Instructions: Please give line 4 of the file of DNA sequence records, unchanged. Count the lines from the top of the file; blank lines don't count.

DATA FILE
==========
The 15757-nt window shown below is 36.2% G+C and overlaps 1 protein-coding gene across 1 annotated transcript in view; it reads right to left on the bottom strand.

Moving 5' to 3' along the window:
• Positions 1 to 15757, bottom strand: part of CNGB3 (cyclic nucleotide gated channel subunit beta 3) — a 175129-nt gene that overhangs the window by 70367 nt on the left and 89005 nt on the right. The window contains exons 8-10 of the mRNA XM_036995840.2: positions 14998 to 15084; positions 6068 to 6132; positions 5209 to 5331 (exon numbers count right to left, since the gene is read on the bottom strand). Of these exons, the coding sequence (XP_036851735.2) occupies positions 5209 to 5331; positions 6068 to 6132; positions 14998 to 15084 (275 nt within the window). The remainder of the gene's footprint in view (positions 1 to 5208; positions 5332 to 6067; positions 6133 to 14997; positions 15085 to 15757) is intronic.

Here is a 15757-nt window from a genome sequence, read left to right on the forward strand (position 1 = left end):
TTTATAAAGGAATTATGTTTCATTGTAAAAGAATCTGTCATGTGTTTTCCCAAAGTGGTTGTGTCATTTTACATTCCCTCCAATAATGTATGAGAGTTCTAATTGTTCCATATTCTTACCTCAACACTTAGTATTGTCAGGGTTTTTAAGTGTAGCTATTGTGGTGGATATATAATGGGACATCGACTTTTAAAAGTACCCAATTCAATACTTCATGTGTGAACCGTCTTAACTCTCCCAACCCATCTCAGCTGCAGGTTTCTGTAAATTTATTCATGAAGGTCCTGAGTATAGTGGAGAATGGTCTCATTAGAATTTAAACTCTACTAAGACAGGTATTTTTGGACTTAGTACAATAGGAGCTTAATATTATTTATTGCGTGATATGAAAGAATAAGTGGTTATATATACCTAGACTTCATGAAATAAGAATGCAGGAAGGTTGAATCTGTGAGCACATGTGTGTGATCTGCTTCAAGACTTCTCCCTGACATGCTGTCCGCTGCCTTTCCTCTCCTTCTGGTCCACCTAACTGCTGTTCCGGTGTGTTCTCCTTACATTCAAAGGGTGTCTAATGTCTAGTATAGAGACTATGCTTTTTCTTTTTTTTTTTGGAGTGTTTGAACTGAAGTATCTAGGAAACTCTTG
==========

Here is a 15757-nt window from a genome sequence, read left to right on the forward strand (position 1 = left end):